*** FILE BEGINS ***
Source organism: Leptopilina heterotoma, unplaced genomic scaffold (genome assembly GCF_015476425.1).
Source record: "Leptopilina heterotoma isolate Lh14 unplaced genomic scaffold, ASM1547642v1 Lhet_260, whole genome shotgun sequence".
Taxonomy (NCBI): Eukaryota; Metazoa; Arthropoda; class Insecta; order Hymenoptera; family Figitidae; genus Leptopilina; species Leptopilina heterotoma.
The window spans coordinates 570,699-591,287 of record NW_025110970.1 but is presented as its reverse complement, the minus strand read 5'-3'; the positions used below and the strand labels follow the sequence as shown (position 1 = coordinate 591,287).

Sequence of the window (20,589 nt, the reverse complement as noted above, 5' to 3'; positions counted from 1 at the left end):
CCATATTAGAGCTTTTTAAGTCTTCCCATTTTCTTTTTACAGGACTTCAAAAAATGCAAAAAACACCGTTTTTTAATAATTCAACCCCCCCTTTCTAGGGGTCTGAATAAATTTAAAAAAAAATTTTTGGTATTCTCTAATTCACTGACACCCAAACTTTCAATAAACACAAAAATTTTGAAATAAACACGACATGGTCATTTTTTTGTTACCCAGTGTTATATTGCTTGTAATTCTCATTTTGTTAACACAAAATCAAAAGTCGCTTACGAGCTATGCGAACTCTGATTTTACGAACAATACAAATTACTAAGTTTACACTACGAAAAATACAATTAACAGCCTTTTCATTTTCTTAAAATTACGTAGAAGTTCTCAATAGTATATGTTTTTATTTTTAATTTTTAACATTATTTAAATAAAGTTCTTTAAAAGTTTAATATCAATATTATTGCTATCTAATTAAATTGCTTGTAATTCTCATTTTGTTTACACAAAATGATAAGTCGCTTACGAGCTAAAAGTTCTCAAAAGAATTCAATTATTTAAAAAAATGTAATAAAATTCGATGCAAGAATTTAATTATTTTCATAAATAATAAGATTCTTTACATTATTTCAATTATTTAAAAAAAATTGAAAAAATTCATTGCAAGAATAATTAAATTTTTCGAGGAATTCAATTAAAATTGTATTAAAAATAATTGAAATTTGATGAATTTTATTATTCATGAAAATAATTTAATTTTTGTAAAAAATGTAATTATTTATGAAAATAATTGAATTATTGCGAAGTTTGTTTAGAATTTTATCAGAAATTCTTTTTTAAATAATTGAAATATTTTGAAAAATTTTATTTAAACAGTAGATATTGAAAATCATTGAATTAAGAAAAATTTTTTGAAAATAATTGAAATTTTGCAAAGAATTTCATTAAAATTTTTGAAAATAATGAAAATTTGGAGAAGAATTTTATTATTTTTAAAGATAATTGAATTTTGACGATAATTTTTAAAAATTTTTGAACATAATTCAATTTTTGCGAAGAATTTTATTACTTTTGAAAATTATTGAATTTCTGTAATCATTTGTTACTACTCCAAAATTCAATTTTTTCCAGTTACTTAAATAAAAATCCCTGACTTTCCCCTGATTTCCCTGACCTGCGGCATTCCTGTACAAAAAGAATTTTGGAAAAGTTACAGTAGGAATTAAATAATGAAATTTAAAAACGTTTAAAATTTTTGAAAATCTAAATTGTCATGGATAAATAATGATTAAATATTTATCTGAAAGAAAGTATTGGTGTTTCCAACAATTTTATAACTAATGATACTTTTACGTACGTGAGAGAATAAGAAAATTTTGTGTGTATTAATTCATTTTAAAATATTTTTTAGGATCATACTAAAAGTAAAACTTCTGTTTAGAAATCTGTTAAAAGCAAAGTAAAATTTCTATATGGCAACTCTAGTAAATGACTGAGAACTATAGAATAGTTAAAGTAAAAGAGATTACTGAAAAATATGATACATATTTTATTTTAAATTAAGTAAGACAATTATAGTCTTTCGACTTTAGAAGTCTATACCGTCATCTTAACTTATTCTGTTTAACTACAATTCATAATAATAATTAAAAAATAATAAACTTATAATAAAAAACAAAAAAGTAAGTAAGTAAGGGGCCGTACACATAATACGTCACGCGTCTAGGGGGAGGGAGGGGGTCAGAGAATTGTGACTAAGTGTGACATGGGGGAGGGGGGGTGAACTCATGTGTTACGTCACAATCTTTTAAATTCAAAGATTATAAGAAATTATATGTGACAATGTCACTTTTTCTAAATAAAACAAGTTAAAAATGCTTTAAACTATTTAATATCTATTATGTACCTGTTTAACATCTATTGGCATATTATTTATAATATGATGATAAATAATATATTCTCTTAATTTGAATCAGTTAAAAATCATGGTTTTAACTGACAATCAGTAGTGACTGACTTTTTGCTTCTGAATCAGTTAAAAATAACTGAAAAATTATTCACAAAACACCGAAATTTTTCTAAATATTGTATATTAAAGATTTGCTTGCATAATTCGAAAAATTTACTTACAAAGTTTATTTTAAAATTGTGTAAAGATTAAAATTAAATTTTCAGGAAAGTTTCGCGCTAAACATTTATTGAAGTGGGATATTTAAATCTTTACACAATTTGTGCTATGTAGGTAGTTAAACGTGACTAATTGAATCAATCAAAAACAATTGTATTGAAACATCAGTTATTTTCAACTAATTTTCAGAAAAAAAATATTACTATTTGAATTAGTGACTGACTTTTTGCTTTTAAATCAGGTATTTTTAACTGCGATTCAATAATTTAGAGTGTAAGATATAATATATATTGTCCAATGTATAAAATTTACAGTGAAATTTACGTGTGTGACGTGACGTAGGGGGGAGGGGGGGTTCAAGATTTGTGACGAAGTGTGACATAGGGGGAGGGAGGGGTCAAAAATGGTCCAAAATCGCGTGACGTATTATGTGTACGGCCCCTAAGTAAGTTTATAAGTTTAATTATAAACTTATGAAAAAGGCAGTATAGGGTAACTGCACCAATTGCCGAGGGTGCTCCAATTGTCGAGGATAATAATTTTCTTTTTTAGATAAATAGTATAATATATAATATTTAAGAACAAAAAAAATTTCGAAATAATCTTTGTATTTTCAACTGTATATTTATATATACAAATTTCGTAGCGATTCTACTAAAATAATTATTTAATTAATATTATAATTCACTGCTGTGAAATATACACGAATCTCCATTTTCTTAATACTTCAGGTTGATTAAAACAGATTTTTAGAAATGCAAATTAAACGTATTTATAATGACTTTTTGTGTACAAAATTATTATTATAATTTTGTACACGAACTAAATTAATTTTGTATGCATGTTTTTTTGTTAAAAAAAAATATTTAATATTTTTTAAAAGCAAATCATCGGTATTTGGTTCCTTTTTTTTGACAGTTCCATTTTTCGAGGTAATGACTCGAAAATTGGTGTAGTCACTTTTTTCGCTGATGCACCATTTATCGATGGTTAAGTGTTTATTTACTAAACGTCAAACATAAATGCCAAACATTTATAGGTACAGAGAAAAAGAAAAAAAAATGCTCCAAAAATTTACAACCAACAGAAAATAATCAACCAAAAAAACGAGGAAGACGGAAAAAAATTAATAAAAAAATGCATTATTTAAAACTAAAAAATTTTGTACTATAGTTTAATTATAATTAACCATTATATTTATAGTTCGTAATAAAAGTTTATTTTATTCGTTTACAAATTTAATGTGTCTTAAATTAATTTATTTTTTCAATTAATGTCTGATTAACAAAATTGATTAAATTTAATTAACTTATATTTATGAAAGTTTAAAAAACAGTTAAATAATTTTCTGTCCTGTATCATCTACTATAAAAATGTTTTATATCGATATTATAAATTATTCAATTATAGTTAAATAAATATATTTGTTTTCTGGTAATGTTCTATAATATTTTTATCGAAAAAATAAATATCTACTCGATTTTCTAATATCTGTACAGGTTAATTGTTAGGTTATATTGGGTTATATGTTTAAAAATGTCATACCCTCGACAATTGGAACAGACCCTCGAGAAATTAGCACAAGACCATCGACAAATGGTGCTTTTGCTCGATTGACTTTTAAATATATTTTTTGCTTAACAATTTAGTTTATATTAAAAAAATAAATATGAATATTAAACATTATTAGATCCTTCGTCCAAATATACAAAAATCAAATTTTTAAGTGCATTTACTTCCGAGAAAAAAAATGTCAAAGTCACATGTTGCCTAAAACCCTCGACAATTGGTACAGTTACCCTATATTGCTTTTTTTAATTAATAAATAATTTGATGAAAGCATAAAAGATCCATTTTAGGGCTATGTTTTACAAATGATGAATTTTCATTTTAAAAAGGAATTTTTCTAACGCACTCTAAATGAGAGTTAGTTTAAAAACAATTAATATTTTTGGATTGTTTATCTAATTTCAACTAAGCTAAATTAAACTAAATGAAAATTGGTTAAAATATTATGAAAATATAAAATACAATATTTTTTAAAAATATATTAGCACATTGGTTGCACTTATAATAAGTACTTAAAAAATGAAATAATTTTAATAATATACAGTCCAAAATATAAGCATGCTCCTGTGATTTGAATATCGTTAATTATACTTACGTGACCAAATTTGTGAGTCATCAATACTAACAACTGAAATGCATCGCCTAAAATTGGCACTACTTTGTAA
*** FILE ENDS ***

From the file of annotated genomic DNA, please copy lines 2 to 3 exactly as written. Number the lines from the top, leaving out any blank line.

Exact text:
Source record: "Leptopilina heterotoma isolate Lh14 unplaced genomic scaffold, ASM1547642v1 Lhet_260, whole genome shotgun sequence".
Taxonomy (NCBI): Eukaryota; Metazoa; Arthropoda; class Insecta; order Hymenoptera; family Figitidae; genus Leptopilina; species Leptopilina heterotoma.